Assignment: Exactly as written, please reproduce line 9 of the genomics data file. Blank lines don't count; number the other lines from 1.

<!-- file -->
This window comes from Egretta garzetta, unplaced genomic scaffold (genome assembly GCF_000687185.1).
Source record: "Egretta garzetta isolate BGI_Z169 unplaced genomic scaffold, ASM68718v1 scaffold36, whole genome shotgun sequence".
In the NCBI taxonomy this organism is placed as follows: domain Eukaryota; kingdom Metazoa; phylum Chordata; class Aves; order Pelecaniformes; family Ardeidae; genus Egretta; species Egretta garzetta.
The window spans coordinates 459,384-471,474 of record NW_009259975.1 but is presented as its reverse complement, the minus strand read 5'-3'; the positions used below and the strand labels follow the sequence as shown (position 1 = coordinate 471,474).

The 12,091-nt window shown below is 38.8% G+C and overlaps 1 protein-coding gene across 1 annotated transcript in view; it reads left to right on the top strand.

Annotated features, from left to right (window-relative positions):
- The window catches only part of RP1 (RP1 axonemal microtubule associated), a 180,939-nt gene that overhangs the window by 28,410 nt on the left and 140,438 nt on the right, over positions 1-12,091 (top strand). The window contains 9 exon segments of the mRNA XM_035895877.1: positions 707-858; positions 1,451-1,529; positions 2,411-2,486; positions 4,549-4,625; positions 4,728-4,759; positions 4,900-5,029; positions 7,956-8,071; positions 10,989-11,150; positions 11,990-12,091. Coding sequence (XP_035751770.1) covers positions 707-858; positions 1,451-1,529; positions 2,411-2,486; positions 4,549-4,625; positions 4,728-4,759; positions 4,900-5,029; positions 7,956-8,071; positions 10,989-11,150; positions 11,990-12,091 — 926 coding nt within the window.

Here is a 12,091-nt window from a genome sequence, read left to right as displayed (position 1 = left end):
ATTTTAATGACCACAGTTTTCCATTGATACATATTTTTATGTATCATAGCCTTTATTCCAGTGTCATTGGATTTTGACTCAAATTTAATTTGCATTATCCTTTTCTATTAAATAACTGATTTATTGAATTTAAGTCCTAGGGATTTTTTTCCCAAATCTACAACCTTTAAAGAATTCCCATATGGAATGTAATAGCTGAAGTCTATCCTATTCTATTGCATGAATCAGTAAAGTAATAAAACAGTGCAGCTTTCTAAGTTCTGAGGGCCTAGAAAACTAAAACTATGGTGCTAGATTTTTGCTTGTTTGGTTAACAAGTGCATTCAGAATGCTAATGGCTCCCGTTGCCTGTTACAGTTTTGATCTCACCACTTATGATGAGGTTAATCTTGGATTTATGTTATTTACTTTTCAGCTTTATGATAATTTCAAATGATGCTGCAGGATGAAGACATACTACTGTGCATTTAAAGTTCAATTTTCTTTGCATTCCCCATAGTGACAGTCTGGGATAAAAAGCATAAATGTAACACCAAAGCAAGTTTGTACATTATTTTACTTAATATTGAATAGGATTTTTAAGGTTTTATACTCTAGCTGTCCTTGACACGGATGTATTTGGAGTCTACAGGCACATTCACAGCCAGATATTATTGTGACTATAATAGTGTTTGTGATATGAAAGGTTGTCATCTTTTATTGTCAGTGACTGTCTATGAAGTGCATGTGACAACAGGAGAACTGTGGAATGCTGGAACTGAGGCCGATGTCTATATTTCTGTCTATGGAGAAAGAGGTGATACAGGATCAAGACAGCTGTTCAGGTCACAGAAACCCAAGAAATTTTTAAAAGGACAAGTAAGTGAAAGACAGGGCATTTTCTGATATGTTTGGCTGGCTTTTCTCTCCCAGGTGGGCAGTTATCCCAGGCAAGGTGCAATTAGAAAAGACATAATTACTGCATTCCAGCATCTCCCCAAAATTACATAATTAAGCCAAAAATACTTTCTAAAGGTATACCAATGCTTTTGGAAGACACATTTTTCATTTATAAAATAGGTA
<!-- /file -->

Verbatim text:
ATTTTAATGACCACAGTTTTCCATTGATACATATTTTTATGTATCATAGCCTTTATTCCAGTGTCATTGGATTTTGACTCAAATTTAATTTGCATTATCCTTTTCTATTAAATAACTGATTTATTGAATTTAAGTCCTAGGGATTTTTTTCCCAAATCTACAACCTTTAAAGAATTCCCATATGGAATGTAATAGCTGAAGTCTATCCTATTCTATTGCATGAATCAGTAAAGTAATAAAACAGTGCAGCTTTCTAAGTTCTGAGGGCCTAGAAAACTAAAACTATGGTGCTAGATTTTTGCTTGTTTGGTTAACAAGTGCATTCAGAATGCTAATGGCTCCCGTTGCCTGTTACAGTTTTGATCTCACCACTTATGATGAGGTTAATCTTGGATTTATGTTATTTACTTTTCAGCTTTATGATAATTTCAAATGATGCTGCAGGATGAAGACATACTACTGTGCATTTAAAGTTCAATTTTCTTTGCATTCCCCATAGTGACAGTCTGGGATAAAAAGCATAAATGTAACACCAAAGCAAGTTTGTACATTATTTTACTTAATATTGAATAGGATTTTTAAGGTTTTATACTCTAGCTGTCCTTGACACGGATGTATTTGGAGTCTACAGGCACATTCACAGCCAGATATTATTGTGACTATAATAGTGTTTGTGATATGAAAGGTTGTCATCTTTTATTGTCAGTGACTGTCTATGAAGTGCATGTGACAACAGGAGAACTGTGGAATGCTGGAACTGAGGCCGATGTCTATATTTCTGTCTATGGAGAAAGAGGTGATACAGGATCAAGACAGCTGTTCAGGTCACAGAAACCCAAGAAATTTTTAAAAGGACAAGTAAGTGAAAGACAGGGCATTTTCTGATATGTTTGGCTGGCTTTTCTCTCCCAGGTGGGCAGTTATCCCAGGCAAGGTGCAATTAGAAAAGACATAATTACTGCATTCCAGCATCTCCCCAAAATTACATAATTAAGCCAAAAATACTTTCTAAAGGTATACCAATGCTTTTGGAAGACACATTTTTCATTTATAAAATAGGTA